Notes and thoughts from a Houdini-like series win over Vanderbilt on SEC Opening Weekend …
I’m not a fan of 3 p.m. Sunday start times, especially for games that last 4-plus hours, but I figure The SEC Network got its money’s worth with the Rebels’ 10-8 win over Vanderbilt yesterday.
When it was over I looked around and had to wonder what just happened, how an Ole Miss team that had scored just six runs in 23 innings in the series would jump up and score seven in its last at-bat.
Each time Vanderbilt inched ahead there was the feeling that it would go on and secure the win. The Rebels had done very little – not only in the series but in recent games – to inspire confidence that they were about to get clutch hits.
Even when they scored three runs in the sixth it wasn’t because of clutch hits but off a bases-loaded hit batter and a throwing error.
That changed in the seventh and eighth innings when the Rebels got four of their 10 hits. Only one of those players – Colby Bortles with a solo home run – was a lineup regular. Tim Rowe – who had three hits on the weekend – had a solo home run in the seventh. Chase Cockrell followed with a double to the right field corner – not a bloop double – to give Ole Miss a 9-8 lead, and Nick Fortes added some insurance with a basehit to score Cockrell.
The rally against the Vanderbilt bullpen got the job done and allowed the Rebels to momentarily forget their troubles. They scored just one run Friday – it was enough because they made big pitches at big times – and two on Saturday.
When this team strung together seven-straight wins to start the season I saw a group that was hitting well in spots but had more to give. They clearly didn’t handle the Big 12 pitching in Houston, but the struggle continued when they got back home.
Ole Miss coach Mike Bianco has tinkered with his lineup, and maybe he’s finding guys who can shake it up.
Rowe didn’t have only one big hit. He was 3 for 6 on the weekend and had a game-winning RBI pinch-hit on Friday.
Cockrell is a guy who was hitting well early in the season when Bianco was still shuffling things around. He did not continue hitting and was just 1 for 14 in his previous 15 at-bats before coming through yesterday. Maybe this helps jump start him again.
Freshmen Cole Zabowski and Thomas Dillard also aren’t hitting as well as they were earlier. This is not surprising. They’re freshmen. I thought I would have seen more struggle the first two weekends.
In theory, these guys will get more at-bats under their belts and hit better as the season progresses.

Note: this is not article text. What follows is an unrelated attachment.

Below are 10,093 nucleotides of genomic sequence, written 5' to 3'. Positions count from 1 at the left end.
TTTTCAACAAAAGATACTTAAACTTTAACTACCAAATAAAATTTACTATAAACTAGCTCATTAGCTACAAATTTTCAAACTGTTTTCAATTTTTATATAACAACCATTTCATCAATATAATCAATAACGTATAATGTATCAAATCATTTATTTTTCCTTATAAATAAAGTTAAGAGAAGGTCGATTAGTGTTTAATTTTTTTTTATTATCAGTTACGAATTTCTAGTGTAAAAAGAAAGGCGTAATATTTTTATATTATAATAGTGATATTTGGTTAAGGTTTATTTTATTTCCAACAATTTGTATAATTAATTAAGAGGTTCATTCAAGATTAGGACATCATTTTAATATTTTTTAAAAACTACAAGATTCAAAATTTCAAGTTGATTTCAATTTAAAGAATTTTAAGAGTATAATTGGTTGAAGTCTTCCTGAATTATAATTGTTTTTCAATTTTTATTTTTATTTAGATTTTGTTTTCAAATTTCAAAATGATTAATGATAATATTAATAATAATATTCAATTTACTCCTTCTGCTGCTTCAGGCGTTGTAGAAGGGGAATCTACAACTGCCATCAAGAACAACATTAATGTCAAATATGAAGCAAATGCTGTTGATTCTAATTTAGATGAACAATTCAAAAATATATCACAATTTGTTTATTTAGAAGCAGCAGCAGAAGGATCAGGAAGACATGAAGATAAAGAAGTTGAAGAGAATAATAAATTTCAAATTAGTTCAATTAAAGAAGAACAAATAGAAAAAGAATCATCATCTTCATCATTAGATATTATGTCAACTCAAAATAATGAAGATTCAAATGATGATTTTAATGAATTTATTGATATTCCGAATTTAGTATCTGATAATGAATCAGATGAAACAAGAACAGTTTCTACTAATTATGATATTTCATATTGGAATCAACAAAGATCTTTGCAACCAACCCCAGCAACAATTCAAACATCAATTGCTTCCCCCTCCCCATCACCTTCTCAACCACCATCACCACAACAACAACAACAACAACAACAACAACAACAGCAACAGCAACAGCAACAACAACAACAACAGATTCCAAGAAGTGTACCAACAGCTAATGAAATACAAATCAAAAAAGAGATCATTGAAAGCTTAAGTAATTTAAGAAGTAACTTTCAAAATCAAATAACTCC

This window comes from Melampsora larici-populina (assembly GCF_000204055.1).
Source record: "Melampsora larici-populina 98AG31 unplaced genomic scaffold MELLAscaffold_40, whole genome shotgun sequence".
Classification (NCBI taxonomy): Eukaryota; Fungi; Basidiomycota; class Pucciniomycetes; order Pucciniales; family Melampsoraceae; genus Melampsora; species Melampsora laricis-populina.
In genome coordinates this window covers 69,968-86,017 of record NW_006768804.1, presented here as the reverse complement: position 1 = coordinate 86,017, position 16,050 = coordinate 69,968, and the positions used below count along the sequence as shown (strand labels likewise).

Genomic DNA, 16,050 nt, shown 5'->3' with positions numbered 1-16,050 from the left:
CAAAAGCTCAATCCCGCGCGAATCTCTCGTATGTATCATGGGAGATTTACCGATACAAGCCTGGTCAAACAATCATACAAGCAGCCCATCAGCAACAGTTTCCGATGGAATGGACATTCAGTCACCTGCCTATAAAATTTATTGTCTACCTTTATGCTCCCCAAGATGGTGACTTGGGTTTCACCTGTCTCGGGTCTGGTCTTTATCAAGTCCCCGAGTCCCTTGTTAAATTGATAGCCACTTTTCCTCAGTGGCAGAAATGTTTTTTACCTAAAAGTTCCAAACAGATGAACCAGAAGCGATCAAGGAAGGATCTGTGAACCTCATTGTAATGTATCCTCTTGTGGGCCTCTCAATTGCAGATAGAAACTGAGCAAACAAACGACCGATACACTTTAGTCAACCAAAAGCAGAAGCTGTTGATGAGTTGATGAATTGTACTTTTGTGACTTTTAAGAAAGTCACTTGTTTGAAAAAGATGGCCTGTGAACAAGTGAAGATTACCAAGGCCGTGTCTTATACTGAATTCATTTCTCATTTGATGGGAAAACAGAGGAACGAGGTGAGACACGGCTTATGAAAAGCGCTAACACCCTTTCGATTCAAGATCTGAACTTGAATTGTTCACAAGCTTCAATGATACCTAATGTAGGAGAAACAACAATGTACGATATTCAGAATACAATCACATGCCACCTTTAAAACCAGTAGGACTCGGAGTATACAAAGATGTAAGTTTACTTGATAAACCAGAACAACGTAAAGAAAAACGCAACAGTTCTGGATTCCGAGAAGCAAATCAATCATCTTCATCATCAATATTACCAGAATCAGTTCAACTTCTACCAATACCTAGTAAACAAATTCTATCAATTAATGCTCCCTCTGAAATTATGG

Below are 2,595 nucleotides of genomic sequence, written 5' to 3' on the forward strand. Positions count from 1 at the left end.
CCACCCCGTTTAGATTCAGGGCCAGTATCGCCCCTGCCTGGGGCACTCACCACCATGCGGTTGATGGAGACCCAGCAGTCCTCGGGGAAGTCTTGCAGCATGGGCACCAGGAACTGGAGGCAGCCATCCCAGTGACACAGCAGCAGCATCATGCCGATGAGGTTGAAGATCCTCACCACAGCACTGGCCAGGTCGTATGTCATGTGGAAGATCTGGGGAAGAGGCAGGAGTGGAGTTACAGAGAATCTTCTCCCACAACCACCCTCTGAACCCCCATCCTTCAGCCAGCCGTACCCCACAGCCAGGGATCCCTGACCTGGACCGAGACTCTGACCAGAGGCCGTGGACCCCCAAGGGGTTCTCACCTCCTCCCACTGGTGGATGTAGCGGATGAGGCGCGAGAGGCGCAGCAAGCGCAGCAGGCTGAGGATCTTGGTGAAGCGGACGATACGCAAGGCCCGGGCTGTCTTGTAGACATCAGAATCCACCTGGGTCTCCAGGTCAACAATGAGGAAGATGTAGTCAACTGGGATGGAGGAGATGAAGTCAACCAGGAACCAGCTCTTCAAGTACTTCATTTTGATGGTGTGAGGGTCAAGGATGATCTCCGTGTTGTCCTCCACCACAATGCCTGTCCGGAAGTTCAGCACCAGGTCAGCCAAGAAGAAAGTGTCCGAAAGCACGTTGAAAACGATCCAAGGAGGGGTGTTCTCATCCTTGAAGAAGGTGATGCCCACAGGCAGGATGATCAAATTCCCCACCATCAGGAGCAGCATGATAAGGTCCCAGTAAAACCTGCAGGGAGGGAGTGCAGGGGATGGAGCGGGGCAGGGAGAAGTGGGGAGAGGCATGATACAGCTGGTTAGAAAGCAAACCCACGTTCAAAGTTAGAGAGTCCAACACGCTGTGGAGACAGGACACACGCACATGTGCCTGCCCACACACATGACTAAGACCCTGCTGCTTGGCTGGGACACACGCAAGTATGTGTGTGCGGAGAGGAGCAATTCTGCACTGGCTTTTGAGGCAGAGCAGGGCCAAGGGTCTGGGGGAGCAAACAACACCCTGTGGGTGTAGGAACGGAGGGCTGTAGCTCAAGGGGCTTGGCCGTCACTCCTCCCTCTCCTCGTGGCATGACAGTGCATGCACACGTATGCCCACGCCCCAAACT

It’s good that Bianco has options among young players. Cockrell and Fortes, a sophomore, came through on Sunday.
The streak of scoreless innings and shutouts for the pitching staff was going to end sometime. Streaks of such dominance often say as much about the opposition as they do the team doing the dominating. Furman, which provided three of those shutouts, won twice against North Carolina A&T over the weekend and scored 34 runs in the process.
I don’t know what that says about Ole Miss pitching, but I think Ole Miss pitching is very good. It’s not so good that the Rebels are going to win many SEC games when they score only one or two runs as they did on Friday and Saturday.
David Parkinson was not at his best Friday but pitched well with men on base. He threw six scoreless innings in spite of allowing four walks and three hits. The leadoff man reached four times.
Will Stokes and Dallas Woolfolk were really good on Friday, allowing no hits, runs or walks over their three innings, two by Stokes.
Woolfolk won an impressive individual battle against Vanderbilt’s Stephen Scott to keep the leadoff man off base in the ninth. Scott fouled off six pitches before finally looking at a third strike.
Stokes was not as good in his second appearance of the weekend on Sunday. He entered with a man on second and no outs. He got a strikeout but then gave up a home run. He later gave up a walk.
Woolfolk was strong again on Sunday with facing the minimum in two shut-out innings to close the game.
Freshman Will Ethridge made his first start. He didn’t leave the ball up in the zone, which makes the ball likely to leave the park, but he left it too low with three wild pitches. He had allowed just two earned runs in 15 2-3 innings to earn a chance to pitch on the weekend, but he gave up five earned runs in 3 1-3 innings against Vanderbilt.
Ole Miss also went this weekend without James McArthur, their No. 2 pitcher. The sophomore right-hander has a 1.76 ERA in 15 1-3 innings but has experienced soreness in his forearm and has now missed his last two starts. There doesn’t seem to be real worry about McArthur right now, but that’s something to keep an eye on.